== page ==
Geographical and geomorphological effects on air temperatures in the Columbia Basin's signature vineyards

By Liesl Olson
Whitman College, Walla Walla WA

The Columbia Basin in southeastern Washington and Oregon is one of the most productive grape-growing areas in the United States. It is bordered by the Rocky Mountains to the east, the Cascade Mountains to the west, and the Columbia River to the south. The region contains ten American Viticultural Areas (AVAs). A variety of geographical and geomorphological factors affect air temperatures within these AVAs. Air temperature is an important factor in understanding the terroir of a particular vineyard.

Air temperatures were measured for a year at 60 Columbia Basin vineyards, which have been recognized for producing high-quality wine. These hourly temperature records were used to compute various climate statistics, including average air temperature, average diurnal temperature range, growing degree-days, average maximum temperature, and average minimum temperature. These parameters were plotted against the vineyard’s elevation, latitude, slope, aspect, and relative lowness coefficient (RLC), in an attempt to determine their relative influences on air temperatures.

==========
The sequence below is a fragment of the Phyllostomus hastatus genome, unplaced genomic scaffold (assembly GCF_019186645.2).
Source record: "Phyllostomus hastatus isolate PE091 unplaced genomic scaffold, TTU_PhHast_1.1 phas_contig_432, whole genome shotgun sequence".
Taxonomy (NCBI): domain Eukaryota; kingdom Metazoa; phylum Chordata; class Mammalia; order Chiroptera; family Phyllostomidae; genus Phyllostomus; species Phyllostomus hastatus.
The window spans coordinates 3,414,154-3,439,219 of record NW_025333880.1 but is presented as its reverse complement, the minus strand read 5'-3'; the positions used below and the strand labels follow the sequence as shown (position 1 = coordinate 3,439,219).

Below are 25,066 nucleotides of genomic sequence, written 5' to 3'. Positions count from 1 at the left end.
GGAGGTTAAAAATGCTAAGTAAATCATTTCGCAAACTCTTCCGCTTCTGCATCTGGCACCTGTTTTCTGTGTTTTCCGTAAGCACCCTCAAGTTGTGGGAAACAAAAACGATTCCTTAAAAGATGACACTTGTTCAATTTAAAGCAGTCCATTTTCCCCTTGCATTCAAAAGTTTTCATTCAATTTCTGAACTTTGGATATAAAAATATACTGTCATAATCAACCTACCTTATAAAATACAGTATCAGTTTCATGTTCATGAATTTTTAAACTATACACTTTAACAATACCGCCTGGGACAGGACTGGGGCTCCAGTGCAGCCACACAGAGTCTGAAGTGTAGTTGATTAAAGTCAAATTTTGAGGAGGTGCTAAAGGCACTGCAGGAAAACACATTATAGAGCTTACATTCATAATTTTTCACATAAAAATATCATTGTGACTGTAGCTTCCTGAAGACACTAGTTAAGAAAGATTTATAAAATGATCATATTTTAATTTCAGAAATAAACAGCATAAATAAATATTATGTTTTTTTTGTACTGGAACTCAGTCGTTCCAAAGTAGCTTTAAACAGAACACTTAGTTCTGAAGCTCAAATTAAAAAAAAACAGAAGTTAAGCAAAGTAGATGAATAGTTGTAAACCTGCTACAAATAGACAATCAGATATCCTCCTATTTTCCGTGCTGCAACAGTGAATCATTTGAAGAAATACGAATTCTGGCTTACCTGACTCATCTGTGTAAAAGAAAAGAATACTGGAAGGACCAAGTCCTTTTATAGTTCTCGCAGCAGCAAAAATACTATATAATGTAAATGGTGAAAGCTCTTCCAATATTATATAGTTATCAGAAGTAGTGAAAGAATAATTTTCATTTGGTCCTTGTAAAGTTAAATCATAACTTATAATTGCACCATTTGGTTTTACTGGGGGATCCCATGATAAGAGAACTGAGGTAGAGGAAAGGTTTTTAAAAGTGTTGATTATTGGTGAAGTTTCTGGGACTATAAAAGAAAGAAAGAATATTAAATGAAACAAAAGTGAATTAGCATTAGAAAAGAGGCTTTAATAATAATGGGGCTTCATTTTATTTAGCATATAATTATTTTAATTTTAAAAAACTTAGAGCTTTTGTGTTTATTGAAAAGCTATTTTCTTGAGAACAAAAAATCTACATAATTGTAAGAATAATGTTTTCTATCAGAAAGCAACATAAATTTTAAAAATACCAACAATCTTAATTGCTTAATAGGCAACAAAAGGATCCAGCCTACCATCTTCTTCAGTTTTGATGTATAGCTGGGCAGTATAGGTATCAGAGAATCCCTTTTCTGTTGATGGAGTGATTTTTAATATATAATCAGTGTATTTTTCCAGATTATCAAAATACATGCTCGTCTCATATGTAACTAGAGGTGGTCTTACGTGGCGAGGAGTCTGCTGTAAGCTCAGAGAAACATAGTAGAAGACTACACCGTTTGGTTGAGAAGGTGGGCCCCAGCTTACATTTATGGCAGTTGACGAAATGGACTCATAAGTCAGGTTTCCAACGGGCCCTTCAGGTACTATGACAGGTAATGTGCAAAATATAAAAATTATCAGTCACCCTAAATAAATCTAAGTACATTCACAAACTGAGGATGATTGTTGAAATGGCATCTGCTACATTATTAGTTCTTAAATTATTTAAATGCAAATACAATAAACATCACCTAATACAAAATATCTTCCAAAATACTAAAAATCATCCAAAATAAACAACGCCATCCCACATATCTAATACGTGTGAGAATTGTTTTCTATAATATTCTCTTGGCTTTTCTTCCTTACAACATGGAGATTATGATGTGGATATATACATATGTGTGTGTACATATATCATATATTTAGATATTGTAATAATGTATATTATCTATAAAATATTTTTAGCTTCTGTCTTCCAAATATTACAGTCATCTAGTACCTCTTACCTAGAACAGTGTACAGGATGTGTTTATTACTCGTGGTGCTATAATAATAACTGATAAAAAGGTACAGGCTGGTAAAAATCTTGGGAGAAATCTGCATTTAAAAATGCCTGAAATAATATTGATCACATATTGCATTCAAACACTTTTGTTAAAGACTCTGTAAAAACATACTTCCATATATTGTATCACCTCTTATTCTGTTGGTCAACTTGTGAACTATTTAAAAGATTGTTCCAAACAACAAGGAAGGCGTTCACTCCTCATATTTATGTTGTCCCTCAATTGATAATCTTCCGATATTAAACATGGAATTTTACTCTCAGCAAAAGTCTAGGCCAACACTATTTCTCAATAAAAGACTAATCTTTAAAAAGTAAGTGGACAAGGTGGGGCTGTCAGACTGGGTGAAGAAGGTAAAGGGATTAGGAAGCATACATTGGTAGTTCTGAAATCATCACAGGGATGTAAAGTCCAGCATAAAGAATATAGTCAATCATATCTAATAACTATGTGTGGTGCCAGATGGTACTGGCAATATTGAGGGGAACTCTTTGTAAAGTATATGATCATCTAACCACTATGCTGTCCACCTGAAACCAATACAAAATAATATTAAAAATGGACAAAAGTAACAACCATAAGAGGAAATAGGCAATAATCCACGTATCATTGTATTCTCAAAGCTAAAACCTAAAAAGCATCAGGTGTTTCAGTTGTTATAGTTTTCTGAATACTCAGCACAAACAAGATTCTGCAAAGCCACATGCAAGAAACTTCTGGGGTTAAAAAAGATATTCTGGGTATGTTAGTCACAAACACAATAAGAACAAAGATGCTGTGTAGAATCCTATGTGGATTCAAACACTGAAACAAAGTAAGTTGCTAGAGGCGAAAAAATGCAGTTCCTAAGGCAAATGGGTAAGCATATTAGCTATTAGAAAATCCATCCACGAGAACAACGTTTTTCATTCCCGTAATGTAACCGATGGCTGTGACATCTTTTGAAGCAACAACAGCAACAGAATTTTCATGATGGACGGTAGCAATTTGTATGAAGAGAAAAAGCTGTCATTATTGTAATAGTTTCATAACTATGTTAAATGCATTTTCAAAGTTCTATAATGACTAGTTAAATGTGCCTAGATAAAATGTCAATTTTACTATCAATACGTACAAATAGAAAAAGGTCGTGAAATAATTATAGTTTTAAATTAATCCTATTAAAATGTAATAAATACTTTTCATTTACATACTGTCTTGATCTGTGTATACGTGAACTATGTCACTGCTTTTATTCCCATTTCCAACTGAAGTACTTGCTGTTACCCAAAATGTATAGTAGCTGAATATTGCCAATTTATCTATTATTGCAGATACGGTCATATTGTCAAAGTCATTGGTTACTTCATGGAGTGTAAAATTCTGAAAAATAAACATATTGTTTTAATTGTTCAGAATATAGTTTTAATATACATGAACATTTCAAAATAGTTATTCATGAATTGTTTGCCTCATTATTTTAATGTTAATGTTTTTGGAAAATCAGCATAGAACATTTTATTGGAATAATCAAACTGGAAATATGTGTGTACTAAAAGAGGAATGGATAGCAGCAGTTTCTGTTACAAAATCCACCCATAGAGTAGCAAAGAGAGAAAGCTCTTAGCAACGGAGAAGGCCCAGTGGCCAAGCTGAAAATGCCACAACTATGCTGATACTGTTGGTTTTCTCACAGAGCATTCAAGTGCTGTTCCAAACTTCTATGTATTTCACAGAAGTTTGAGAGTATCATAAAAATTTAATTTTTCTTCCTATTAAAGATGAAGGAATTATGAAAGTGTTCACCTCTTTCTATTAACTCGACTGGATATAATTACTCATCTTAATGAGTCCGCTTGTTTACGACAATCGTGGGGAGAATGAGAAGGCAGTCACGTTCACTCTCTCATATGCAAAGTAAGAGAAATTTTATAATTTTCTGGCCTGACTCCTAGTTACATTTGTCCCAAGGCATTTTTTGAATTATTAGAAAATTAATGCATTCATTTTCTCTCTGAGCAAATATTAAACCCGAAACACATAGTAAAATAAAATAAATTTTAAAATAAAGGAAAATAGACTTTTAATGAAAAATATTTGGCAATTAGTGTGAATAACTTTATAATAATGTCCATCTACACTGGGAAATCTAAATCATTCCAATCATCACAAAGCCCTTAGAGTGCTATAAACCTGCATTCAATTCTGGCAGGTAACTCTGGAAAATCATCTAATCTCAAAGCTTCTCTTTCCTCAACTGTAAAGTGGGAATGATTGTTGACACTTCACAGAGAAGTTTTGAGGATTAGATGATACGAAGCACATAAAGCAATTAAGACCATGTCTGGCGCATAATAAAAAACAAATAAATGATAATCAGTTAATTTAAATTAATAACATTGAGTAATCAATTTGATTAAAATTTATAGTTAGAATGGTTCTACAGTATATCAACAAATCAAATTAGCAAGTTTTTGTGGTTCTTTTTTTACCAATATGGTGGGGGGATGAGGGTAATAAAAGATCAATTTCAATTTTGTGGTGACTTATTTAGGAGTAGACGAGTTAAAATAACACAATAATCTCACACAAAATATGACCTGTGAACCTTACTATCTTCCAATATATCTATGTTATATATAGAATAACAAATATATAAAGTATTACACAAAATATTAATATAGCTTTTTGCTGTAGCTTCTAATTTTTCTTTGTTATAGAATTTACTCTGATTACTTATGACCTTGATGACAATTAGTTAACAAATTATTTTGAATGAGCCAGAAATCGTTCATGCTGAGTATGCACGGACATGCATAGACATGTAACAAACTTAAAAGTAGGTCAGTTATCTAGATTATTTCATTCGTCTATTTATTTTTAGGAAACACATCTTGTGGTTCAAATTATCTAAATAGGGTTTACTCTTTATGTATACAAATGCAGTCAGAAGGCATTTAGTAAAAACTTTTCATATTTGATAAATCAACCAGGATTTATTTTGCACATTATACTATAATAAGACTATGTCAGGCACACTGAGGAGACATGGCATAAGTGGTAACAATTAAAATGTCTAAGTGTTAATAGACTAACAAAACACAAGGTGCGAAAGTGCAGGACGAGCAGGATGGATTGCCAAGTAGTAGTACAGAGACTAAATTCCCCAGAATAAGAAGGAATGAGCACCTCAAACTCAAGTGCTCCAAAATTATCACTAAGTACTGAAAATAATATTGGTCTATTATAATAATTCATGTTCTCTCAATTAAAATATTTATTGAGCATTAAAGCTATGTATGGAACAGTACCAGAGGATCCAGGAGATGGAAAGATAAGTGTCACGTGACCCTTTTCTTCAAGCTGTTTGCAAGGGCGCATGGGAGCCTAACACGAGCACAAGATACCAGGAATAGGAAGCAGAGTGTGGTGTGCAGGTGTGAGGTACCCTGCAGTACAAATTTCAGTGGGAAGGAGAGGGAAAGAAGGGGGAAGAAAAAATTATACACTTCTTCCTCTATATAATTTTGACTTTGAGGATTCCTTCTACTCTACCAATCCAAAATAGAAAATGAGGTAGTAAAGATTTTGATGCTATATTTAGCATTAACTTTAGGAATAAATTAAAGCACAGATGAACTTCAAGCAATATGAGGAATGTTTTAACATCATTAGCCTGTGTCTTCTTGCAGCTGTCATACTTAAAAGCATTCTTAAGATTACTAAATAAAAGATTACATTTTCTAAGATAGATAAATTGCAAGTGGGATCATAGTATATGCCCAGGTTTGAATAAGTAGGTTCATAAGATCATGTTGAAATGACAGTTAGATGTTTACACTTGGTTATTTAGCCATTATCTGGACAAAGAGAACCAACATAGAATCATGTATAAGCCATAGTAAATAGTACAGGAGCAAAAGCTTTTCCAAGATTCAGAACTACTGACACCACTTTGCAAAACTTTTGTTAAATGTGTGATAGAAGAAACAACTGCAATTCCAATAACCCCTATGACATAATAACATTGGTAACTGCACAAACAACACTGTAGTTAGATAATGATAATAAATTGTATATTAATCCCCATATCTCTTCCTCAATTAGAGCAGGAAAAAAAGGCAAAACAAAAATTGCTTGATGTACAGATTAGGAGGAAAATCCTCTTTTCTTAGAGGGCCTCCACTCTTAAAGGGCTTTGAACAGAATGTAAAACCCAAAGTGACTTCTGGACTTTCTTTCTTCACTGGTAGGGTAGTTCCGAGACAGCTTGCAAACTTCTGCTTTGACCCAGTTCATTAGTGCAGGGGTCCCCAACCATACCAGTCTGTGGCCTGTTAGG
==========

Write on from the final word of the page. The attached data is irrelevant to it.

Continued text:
Within the Columbia Basin, average air temperatures are controlled primarily by elevation and proximity to large bodies of water. Other temperature statistics, including average minimum temperatures and diurnal temperature ranges, are influenced by relative topography like slope and RLC values. While these factors explain some of the temperature variability between AVAs, other geomorphological elements may be used to explain air temperatures.